Aqueous film-forming foams, or AFFF, rapidly extinguish fuel fires, but they contain PFAS, which stands for per- and polyfluoroalkyl substances.
The Environmental Protection Agency issued a lifetime drinking water health advisory for two substances in the PFAS family as emerging contaminants: Perfluorooctane Sulfonate, or PFOS, and Perfluorooctanoic Acid, or PFOA.
Because the military has used firefighting foams containing PFOS/PFOA, the Department of Defense is working to develop new foams that don't contain PFAS, are not hazardous to health and are just as effective as AFFF in extinguishing fuel fires, said Herb Nelson, director of the Strategic Environmental Research and Development Program and the Environmental Security Technology Certification Program for the DOD.
SERDP, established in 1991 by Congress, is a partnership between the DOD, the EPA and the Energy Department. The EPA is part of the technical committee that helps to choose which problems to work on and which proposals should be funded, and it helps to manage the projects. And when a project is successful, the EPA helps to get the results out to the affected agencies.
The program's mission is to develop technologies to clean up or remediate past environmental contamination and to help in developing technologies to avoid future contamination, Nelson said.
ESTCP's mission is to move developed technologies to military installations and put them to use, he said.
Since 2011, about $10 million in funding has been put into the SERDP/ESTCP programs related to PFAS, Nelson added.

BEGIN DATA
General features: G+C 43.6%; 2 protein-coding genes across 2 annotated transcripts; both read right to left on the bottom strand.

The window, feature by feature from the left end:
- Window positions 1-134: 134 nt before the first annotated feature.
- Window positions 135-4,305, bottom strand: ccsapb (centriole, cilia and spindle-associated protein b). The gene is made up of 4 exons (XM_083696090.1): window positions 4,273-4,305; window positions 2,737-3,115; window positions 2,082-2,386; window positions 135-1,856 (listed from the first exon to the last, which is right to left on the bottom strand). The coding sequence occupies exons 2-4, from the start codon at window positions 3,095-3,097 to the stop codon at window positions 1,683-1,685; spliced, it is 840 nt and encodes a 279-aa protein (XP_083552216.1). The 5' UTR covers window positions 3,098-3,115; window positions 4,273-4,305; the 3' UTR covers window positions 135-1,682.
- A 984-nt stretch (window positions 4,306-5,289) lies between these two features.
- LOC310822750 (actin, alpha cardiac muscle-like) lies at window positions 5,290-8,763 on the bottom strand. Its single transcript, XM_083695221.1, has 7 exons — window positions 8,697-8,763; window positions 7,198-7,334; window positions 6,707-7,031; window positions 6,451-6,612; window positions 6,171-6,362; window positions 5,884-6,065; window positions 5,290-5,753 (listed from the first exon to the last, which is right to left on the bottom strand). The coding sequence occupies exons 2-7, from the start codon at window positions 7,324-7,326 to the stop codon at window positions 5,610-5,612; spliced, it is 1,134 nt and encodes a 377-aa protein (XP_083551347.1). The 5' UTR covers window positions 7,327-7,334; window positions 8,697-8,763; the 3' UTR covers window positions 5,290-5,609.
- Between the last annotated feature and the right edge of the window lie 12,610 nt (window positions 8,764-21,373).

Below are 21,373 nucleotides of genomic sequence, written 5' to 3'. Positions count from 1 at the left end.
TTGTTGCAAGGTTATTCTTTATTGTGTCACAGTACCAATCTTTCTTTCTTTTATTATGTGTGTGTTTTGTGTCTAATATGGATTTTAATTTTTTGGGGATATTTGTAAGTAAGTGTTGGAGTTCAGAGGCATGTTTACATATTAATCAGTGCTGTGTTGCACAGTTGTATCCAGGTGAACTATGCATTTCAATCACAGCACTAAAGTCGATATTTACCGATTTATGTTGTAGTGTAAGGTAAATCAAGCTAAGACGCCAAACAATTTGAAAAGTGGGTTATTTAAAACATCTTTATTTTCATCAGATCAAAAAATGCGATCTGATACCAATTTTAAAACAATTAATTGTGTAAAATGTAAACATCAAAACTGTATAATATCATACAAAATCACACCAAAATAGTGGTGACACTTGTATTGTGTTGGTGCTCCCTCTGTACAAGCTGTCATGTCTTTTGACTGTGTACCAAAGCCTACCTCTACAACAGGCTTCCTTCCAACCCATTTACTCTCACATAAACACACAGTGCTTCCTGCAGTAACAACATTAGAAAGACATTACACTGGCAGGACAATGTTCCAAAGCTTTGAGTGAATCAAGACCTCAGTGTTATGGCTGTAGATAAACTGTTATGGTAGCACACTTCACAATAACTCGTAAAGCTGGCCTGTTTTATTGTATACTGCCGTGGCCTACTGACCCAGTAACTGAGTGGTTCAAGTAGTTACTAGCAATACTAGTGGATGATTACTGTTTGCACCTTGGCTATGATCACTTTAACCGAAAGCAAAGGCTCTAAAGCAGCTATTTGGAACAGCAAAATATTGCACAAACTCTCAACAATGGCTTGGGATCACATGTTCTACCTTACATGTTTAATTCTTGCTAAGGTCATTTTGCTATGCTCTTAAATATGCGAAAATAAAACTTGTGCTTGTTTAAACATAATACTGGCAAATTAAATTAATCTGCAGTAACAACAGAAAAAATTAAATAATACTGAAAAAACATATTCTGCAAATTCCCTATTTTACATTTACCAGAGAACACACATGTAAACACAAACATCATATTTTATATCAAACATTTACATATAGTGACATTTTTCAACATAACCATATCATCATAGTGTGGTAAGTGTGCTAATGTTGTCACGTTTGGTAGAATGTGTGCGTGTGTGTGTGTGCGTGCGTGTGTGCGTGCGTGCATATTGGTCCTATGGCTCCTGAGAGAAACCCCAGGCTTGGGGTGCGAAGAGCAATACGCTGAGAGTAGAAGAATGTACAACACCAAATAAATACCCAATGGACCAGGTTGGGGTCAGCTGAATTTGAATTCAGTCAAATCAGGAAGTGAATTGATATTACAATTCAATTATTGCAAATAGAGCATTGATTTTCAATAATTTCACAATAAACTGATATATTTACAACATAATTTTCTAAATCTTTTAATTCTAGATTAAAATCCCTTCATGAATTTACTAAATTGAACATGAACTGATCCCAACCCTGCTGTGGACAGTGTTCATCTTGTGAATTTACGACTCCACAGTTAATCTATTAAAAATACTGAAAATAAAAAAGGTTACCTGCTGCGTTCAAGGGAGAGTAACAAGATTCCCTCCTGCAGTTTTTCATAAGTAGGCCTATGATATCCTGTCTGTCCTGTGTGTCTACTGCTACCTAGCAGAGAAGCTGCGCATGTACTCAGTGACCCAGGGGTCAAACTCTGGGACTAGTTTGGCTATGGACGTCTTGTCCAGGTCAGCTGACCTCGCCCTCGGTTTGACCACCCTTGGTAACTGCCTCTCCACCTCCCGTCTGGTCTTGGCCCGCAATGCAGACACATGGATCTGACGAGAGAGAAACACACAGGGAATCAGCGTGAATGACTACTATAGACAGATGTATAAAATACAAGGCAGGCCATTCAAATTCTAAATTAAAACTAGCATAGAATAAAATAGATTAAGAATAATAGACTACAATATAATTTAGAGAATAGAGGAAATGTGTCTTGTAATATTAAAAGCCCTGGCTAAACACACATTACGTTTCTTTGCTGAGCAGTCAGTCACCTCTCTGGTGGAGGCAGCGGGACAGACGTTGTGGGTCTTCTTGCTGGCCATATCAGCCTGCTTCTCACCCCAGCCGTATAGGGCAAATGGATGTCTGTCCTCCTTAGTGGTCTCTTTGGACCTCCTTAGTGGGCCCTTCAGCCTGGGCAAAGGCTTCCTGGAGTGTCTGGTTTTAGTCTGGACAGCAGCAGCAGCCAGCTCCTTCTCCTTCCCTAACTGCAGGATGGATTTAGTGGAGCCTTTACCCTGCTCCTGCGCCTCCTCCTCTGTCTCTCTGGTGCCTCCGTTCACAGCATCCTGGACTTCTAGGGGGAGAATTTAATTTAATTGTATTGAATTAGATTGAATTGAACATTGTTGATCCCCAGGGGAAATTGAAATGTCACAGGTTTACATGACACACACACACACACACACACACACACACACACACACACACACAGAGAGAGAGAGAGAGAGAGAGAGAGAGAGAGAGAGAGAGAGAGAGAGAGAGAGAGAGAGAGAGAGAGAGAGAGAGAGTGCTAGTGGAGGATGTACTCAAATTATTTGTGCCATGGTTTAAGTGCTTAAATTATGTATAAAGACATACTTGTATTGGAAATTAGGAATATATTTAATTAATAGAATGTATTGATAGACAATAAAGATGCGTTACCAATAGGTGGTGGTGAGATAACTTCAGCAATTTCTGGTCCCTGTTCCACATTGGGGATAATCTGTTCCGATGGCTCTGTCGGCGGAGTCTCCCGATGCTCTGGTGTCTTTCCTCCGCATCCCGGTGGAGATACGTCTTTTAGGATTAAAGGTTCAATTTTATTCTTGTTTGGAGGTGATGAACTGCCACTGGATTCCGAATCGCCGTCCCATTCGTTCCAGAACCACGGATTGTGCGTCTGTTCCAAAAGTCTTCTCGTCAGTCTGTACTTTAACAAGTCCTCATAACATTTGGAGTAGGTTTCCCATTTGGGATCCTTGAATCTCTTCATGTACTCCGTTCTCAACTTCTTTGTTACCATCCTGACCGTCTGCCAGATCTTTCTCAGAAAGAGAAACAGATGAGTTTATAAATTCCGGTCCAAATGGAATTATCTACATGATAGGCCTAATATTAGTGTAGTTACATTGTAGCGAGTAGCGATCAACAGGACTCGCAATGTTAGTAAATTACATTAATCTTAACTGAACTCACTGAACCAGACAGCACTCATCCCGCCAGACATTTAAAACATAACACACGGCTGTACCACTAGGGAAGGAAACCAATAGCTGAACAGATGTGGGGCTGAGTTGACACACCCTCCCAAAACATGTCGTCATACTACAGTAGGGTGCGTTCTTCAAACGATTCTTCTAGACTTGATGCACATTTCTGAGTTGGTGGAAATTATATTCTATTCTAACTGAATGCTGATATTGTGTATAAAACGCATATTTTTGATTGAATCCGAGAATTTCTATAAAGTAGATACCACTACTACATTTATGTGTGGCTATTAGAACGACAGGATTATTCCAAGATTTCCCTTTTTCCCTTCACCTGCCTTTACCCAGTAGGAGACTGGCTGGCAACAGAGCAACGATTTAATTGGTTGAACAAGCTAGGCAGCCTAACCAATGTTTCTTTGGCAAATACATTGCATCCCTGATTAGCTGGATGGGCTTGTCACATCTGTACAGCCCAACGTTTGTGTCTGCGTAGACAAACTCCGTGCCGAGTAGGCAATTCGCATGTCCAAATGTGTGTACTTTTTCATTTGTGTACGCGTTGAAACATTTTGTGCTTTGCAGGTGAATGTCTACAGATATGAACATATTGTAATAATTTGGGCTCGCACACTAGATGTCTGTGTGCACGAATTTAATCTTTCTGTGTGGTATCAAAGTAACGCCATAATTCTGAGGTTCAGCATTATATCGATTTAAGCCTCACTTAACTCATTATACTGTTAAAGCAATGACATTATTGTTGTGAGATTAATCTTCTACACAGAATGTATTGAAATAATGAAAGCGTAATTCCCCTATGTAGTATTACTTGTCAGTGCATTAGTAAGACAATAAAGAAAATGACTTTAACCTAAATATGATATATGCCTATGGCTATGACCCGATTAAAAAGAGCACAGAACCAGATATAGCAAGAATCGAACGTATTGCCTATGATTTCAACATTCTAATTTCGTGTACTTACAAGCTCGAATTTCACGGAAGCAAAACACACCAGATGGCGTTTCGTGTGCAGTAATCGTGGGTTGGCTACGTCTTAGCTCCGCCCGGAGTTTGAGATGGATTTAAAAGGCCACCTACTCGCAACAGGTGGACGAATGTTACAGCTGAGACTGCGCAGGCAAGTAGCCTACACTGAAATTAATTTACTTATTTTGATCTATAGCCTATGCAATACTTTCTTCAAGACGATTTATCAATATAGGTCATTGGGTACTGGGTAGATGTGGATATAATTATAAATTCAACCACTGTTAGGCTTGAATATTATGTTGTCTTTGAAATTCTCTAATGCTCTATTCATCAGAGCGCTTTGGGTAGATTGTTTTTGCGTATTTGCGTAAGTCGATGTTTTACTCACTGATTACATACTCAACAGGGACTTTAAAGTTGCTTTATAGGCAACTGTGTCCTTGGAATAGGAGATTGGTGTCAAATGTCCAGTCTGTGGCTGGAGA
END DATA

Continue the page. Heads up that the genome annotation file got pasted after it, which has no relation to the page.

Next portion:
Some of the funding goes to the Naval Research Laboratory, which is looking for an AFFF replacement. Other funding goes to academia, other government agencies or civilian labs that show promise of coming up with a substitute or in cleaning up affected sites, Nelson said.
Jennifer Field, a professor with the Department of Environmental and Molecular Toxicology at Oregon State University, said DOD is the key source of funding for her lab and others in the United States. She noted that aqueous film-forming foams are also used by oil refineries, municipal fire stations and airports, so the problem goes beyond the military. Taxpayer dollars are being used to understand a complex problem that's accumulated over many years, she added.
PFAS is persistent in the environment, Field said, meaning it doesn't break down and degrade the way food waste does. It gets into the groundwater and, over time, goes into streams, fish and drinking water and then into humans.
Christopher Higgins, a DOD-funded professor of civil and environmental engineering at the Colorado School of Mines, said DOD "encourages us to work across disciplines and outside our own university, even at locations throughout the world, to get the best minds to address this."
That broad set of expertise, Higgins said, includes soil chemists, hydrologists, and people focused on groundwater transport or bio-accumulation.
DOD has been proactive in addressing PFAS, he said. After the EPA issued provisional health advisories in 2009, Higgins noted, the Strategic Environmental Research and Development Program and the Environmental Security Technology Certification Program started funding projects and moved very quickly. "DOD was one of the first groups to go out and look for these compounds," he said.
Higgins said he hopes the work will be a model for the rest of the United States in addition to informing what's happening at DOD sites.